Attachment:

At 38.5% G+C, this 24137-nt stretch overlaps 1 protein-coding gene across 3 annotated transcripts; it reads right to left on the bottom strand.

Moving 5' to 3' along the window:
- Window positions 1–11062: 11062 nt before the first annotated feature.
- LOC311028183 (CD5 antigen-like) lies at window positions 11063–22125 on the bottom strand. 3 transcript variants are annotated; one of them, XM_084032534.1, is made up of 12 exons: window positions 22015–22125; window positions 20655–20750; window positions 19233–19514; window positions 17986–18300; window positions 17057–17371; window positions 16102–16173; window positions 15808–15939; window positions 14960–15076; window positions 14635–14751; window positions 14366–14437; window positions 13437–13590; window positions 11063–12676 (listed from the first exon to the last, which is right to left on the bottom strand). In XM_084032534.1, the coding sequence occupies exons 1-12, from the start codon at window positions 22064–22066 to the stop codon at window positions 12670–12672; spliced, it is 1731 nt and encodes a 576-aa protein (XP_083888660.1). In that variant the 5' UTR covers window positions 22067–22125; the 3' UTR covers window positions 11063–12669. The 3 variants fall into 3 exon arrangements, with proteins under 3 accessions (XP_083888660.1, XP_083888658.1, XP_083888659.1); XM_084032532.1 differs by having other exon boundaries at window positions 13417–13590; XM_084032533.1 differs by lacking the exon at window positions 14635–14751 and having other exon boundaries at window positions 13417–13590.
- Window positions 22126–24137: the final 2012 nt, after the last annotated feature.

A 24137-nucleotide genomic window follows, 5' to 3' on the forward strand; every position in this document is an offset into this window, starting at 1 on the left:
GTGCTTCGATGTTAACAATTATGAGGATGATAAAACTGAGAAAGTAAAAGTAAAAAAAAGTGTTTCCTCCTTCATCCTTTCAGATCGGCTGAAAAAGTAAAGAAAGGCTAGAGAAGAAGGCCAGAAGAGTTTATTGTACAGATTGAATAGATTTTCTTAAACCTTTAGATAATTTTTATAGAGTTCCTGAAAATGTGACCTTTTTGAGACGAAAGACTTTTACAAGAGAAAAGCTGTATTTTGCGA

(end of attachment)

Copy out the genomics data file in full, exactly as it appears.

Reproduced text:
At 38.5% G+C, this 24137-nt stretch overlaps 1 protein-coding gene across 3 annotated transcripts; it reads right to left on the bottom strand.

Moving 5' to 3' along the window:
- Window positions 1–11062: 11062 nt before the first annotated feature.
- LOC311028183 (CD5 antigen-like) lies at window positions 11063–22125 on the bottom strand. 3 transcript variants are annotated; one of them, XM_084032534.1, is made up of 12 exons: window positions 22015–22125; window positions 20655–20750; window positions 19233–19514; window positions 17986–18300; window positions 17057–17371; window positions 16102–16173; window positions 15808–15939; window positions 14960–15076; window positions 14635–14751; window positions 14366–14437; window positions 13437–13590; window positions 11063–12676 (listed from the first exon to the last, which is right to left on the bottom strand). In XM_084032534.1, the coding sequence occupies exons 1-12, from the start codon at window positions 22064–22066 to the stop codon at window positions 12670–12672; spliced, it is 1731 nt and encodes a 576-aa protein (XP_083888660.1). In that variant the 5' UTR covers window positions 22067–22125; the 3' UTR covers window positions 11063–12669. The 3 variants fall into 3 exon arrangements, with proteins under 3 accessions (XP_083888660.1, XP_083888658.1, XP_083888659.1); XM_084032532.1 differs by having other exon boundaries at window positions 13417–13590; XM_084032533.1 differs by lacking the exon at window positions 14635–14751 and having other exon boundaries at window positions 13417–13590.
- Window positions 22126–24137: the final 2012 nt, after the last annotated feature.

A 24137-nucleotide genomic window follows, 5' to 3' on the forward strand; every position in this document is an offset into this window, starting at 1 on the left:
GTGCTTCGATGTTAACAATTATGAGGATGATAAAACTGAGAAAGTAAAAGTAAAAAAAAGTGTTTCCTCCTTCATCCTTTCAGATCGGCTGAAAAAGTAAAGAAAGGCTAGAGAAGAAGGCCAGAAGAGTTTATTGTACAGATTGAATAGATTTTCTTAAACCTTTAGATAATTTTTATAGAGTTCCTGAAAATGTGACCTTTTTGAGACGAAAGACTTTTACAAGAGAAAAGCTGTATTTTGCGA